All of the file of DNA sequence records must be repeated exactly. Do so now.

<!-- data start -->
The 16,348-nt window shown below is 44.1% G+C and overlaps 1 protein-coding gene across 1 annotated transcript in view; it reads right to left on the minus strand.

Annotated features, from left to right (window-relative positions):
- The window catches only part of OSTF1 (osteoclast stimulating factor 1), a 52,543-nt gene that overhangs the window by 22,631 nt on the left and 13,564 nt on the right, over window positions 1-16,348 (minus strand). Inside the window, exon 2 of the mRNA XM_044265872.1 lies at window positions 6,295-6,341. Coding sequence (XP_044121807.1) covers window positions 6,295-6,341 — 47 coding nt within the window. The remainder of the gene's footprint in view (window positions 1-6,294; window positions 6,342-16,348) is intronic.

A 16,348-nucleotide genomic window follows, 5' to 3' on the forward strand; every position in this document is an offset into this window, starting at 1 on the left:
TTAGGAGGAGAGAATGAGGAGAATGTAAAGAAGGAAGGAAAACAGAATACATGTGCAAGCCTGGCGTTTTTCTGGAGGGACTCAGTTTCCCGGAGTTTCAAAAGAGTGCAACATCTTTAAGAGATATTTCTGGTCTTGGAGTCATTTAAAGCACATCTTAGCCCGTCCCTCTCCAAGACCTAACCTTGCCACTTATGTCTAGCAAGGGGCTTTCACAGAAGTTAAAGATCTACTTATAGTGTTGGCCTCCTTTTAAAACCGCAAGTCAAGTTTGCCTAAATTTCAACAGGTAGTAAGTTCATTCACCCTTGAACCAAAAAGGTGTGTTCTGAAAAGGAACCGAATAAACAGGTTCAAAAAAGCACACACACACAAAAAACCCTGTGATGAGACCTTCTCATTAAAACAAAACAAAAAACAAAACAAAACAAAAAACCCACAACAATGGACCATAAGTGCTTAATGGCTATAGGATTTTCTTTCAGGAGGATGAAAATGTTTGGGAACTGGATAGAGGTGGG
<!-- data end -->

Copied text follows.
The 16,348-nt window shown below is 44.1% G+C and overlaps 1 protein-coding gene across 1 annotated transcript in view; it reads right to left on the minus strand.

Annotated features, from left to right (window-relative positions):
- The window catches only part of OSTF1 (osteoclast stimulating factor 1), a 52,543-nt gene that overhangs the window by 22,631 nt on the left and 13,564 nt on the right, over window positions 1-16,348 (minus strand). Inside the window, exon 2 of the mRNA XM_044265872.1 lies at window positions 6,295-6,341. Coding sequence (XP_044121807.1) covers window positions 6,295-6,341 — 47 coding nt within the window. The remainder of the gene's footprint in view (window positions 1-6,294; window positions 6,342-16,348) is intronic.

A 16,348-nucleotide genomic window follows, 5' to 3' on the forward strand; every position in this document is an offset into this window, starting at 1 on the left:
TTAGGAGGAGAGAATGAGGAGAATGTAAAGAAGGAAGGAAAACAGAATACATGTGCAAGCCTGGCGTTTTTCTGGAGGGACTCAGTTTCCCGGAGTTTCAAAAGAGTGCAACATCTTTAAGAGATATTTCTGGTCTTGGAGTCATTTAAAGCACATCTTAGCCCGTCCCTCTCCAAGACCTAACCTTGCCACTTATGTCTAGCAAGGGGCTTTCACAGAAGTTAAAGATCTACTTATAGTGTTGGCCTCCTTTTAAAACCGCAAGTCAAGTTTGCCTAAATTTCAACAGGTAGTAAGTTCATTCACCCTTGAACCAAAAAGGTGTGTTCTGAAAAGGAACCGAATAAACAGGTTCAAAAAAGCACACACACACAAAAAACCCTGTGATGAGACCTTCTCATTAAAACAAAACAAAAAACAAAACAAAACAAAAAACCCACAACAATGGACCATAAGTGCTTAATGGCTATAGGATTTTCTTTCAGGAGGATGAAAATGTTTGGGAACTGGATAGAGGTGGG